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Why Professional Photographers Need to Embrace a Changing World

Everyone's a photographer.

By Jonny WandersPublished 6 years ago 3 min read
Top Story - July 2018

The world has changed. With the dawn of (truly) accessible digital photography and camera phone advancements, everyone and their robot vacuum cleaner can claim to be a photographer, but are they? What makes a photographer? What's the difference between the "Pros" and these emboldened upstarts trying to lay claim to the throne? Let's dig into the argument and see who comes out on top.

Photography for many years had been the casual past time of the many and the career/obsession of the few, but times have changed and so have the lines that where once clear between the "pros" and the point and shoot posse. A Google search can quickly pull up the hidden animosity lurking within the photography community towards the current culture of "everyone being a photographer" but is this really fair? Is there really a difference?

Technology has allowed a far larger audience than ever before to access the joys of taking pictures (let's be honest, that's all photography in its purest form is) and quite frankly I think that's the best thing to happen to this industry in years.

People across the world can pick up their smart phone and take some truly breathtaking photos. However, this is where it seems some of the bitterness/criticism from the "professional" (and some of the amateur) community has arisen. Smart phones are exactly that.... smart! They let you point the camera at what you want and take a great photo. The phone adjusts everything for you automatically in milliseconds and *poof* there's a great picture to put on your instagram or show your friends. It's basically magic and don't try to argue otherwise.

"BUT WHERE'S THE SKILL IN THAT?!?!" I hear the cries from certain groups in the professional community. As a professional photographer myself, I understand some of this frustration. Many of us have spent years learning the ins and outs of our tools. The ways to manually adjust to any situation and still come out with the photo we wanted. Studying our contemporaries and practicing composition/lighting/timing for thousands of hours. Paying for studio spaces and hiring models, make up artists, and setting up lighting rigs (the picture above is an example of this) just to have someone take a picture of their meal on their phone and receive 100's/1000's of likes and adulation (might be exaggerating a touch here). I actually have an Instagram that I dabble in once in awhile and I personally never get more than 60 odd likes for a post but truth be told it doesn't bother me and this is what we need to see past. We (professionals) may have the gear and practice to call ourselves "photographers" but maybe we are misinterpreting the point.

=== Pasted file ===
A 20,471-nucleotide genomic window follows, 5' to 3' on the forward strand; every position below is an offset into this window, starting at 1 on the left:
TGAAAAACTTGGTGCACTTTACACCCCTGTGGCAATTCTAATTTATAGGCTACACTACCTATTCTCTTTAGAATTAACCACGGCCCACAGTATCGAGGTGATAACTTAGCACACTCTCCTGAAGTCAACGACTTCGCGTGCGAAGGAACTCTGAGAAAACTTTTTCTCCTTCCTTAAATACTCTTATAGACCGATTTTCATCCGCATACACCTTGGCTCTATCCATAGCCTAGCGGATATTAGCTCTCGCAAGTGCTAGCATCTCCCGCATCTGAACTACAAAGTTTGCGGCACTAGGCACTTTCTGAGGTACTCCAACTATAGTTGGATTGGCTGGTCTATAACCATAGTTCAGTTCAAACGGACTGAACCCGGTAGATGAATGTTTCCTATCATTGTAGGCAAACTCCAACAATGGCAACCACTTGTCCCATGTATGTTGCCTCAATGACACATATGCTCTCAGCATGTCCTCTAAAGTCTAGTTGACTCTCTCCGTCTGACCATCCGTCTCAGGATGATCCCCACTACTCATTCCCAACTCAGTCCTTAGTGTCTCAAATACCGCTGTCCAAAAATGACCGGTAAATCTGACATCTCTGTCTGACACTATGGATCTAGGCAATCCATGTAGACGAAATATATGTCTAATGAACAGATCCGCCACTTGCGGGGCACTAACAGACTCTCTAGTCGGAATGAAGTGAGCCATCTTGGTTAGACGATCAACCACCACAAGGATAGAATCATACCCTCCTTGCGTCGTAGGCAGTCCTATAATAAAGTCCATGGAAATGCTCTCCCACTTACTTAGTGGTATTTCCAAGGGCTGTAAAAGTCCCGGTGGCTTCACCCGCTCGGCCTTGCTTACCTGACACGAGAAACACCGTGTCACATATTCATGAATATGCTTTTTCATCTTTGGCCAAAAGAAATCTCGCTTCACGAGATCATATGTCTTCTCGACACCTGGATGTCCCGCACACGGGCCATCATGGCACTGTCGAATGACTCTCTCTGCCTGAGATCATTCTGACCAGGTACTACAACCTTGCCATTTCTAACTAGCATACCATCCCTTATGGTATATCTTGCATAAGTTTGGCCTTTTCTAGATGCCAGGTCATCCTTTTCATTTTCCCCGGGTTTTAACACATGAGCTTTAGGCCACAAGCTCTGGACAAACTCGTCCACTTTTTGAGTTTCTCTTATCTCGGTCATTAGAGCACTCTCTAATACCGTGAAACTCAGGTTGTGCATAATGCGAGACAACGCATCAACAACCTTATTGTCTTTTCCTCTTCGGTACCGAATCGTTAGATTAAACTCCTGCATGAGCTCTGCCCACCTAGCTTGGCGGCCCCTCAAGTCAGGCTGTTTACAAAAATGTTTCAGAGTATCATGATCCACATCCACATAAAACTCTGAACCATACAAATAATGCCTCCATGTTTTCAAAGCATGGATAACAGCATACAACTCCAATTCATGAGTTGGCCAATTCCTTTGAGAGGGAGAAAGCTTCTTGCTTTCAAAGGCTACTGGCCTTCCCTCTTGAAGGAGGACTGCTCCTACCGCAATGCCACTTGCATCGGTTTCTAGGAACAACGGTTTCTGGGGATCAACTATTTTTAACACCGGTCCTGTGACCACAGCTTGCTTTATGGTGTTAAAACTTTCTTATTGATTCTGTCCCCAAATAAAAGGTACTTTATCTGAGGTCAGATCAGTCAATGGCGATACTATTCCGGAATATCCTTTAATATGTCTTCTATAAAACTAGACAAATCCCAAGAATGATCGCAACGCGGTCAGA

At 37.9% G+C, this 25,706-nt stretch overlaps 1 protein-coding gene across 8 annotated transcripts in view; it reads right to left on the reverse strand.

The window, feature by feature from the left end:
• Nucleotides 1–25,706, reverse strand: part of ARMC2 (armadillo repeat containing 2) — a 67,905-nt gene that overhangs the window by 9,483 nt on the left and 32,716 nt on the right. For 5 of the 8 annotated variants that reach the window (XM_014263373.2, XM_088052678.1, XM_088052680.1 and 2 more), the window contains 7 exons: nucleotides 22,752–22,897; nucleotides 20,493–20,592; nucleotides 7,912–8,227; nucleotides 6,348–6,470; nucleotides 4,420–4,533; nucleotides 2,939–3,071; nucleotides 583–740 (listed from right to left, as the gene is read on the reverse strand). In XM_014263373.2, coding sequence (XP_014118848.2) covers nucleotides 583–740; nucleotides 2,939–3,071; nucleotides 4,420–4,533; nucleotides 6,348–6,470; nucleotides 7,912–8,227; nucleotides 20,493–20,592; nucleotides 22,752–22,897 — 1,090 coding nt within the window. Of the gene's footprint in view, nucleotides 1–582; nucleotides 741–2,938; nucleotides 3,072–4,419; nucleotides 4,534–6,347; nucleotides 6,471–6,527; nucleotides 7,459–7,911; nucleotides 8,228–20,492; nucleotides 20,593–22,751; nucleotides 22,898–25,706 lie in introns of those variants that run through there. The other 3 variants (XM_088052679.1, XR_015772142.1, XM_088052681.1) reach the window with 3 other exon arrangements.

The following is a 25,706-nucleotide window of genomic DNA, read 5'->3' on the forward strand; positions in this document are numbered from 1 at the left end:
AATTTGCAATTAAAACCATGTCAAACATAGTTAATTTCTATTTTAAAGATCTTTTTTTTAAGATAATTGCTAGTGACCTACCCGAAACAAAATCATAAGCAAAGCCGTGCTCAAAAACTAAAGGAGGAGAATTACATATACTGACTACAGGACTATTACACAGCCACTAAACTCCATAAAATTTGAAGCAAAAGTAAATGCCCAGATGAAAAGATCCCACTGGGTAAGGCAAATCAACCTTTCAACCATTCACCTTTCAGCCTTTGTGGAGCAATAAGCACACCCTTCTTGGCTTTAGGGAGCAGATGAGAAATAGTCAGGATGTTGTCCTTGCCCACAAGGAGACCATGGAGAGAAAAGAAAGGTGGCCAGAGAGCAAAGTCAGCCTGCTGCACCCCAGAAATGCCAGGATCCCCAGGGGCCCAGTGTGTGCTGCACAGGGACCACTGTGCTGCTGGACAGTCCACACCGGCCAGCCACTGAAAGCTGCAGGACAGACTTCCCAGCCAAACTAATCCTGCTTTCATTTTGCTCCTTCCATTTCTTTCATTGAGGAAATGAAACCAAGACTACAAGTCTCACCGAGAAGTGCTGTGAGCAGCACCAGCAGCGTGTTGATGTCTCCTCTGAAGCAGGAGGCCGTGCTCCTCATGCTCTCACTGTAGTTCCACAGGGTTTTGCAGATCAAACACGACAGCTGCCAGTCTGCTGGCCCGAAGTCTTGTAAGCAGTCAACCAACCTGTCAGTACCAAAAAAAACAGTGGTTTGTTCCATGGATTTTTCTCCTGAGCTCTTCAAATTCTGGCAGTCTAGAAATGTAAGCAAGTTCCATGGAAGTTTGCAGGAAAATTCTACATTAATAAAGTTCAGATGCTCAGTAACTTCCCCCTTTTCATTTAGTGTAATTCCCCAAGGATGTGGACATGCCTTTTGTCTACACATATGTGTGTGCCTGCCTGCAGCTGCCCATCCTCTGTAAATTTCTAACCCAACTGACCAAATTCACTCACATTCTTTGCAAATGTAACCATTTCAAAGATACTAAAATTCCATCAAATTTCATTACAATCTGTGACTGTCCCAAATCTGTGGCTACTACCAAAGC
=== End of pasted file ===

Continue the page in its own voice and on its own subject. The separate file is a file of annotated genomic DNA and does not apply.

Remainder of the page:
Photography really isn't about skill, technique, or some set of rules for composition. Photography is about how we each interrupt the world around us and what we want to make note of. Technology has allowed more people than ever before to try out new things that they otherwise might have left behind due to the complexities involved. Some may argue you should be passionate about taking pictures but to me that seems too grandiose. It's about enjoyment of a moment. Being able to share that moment with others gives it meaning and weight. I see photos from people every day that inspire me in my work and a large chunk of those photos are taken on phones. Other photos I see may not inspire me but create an emotional response instead. WE MUST EMBRACE THIS. Every professional was once a beginner and with positive motivation and constructive criticism from the professional community these beginners may well become the professionals of the future taking photography to even greater heights.

Professional photographers will always be needed and the time and practice often elevates an image from mediocre to consistently fantastic (that's what we're paid to do) but we all take photos without realising it. We take mental pictures of everything we see and technology is allowing everyone to share their own personal vision and history of the world. Photography is freedom of expression and as long as we don't lose the sentiment and enjoyment behind each picture then from this professional, I say there isn't really an argument to be had. Everyone is a photographer (except robot vacuums).

J

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About the Creator

Jonny Wanders

Jonny is a professional photographer specialising in interiors and property. He is a keen musician and artist in his spare time but is often found reading a good book (with a glass of whiskey) or hunting down the perfect suit.

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    Jonny WandersWritten by Jonny Wanders

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